A little over a year ago Tommy Lafleur loaned me two historic photo albums to look over. The albums that belonged to Ophelia Pitre Lafleur, the wife of Tommy’s great uncle Leo Lafleur, had photos that were mostly from the town of Washington. Among the hundreds of amazing early 20th century pictures in the albums were some labeled the “Old Long Bridge.”
Curious about that bridge, I researched its origins and discovered the bridge was constructed in the early part of the 1890s. In 1891, C. D. Stewart and J. M. White were hired by the St. Landry Parish Police Jury to build a bridge across Bayou Carron at Washington. They constructed the bridge during that year at a cost of $1,650.00. Since there was also a bridge known as the “Short Bridge,” people at that time called the bridge Stewart constructed the “Long Bridge.” As the years went by, it was referred to as the “Old Long Bridge” that served the area for many years.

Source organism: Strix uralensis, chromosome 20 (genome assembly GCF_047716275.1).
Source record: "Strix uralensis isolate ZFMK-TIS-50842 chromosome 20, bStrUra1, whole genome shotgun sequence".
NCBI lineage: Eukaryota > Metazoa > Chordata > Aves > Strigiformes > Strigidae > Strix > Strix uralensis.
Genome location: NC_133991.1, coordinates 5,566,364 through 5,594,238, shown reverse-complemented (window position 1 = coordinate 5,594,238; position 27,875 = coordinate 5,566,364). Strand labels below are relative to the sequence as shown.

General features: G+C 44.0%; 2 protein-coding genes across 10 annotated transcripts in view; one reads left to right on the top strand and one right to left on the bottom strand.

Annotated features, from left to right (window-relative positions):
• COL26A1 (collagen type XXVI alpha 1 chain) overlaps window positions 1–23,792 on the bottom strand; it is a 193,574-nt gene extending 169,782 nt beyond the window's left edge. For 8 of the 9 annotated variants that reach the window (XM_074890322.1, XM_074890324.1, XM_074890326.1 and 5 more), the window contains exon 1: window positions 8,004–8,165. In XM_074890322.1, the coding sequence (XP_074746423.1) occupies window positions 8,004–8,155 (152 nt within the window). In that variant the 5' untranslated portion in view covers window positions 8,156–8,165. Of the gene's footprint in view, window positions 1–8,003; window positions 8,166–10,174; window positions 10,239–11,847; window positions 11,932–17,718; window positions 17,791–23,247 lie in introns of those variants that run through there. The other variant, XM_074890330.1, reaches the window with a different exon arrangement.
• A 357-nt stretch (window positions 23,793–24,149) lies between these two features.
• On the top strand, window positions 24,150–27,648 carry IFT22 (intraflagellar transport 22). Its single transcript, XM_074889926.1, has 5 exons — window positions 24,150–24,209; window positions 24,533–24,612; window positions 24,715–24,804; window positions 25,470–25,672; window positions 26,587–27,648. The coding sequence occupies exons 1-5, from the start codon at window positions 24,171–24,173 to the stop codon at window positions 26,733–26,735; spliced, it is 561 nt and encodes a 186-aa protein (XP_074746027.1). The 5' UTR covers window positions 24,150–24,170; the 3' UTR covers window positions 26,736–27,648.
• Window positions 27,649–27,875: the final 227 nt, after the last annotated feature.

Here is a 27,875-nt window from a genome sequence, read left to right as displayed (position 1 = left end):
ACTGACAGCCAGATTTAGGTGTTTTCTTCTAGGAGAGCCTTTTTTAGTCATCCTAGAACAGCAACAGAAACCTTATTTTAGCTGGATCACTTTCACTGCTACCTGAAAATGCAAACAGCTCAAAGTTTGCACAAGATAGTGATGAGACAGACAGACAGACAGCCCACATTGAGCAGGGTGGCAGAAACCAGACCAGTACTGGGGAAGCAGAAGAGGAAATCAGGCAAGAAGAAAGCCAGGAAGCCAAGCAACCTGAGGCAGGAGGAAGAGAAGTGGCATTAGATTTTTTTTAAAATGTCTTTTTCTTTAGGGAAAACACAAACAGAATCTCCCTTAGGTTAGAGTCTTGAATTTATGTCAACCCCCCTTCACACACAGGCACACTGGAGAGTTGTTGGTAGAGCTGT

Charles D. (C. D.) Stewart was well known in Louisiana not only for his bridges, but also for the many public buildings, schools and houses he constructed. In 1887, he bid on the construction of the new Market House in Opelousas, a bid that was approved by the St. Landry Parish Police Jury in 1888. That Market House, located on the southeast corner of Market and Bellevue streets, on the courthouse square, was redesigned and changed in the early 1930s for use as the Opelousas City Hall. That building is today on the National Register of Historic Places, listed as the Opelousas Old City Hall.
In1894 Stewart built the wooden buildings for the St. Landry Cotton Oil Company as well as a new brick equipment building for that business located on Railroad Avenue in Opelousas. In September of that year, he had 65 men employed to work on contracts he had in Opelousas, Eunice and other areas of Southwest and central Louisiana. Stewart also built many other public buildings and homes in Opelousas, Washington and other areas of St. Landry Parish and southwest Louisiana during the 1880s, 1890s and early 1900s. (Photographs from the albums of Ophelia Pitre Lafleur, Tommy Lafleur collection.)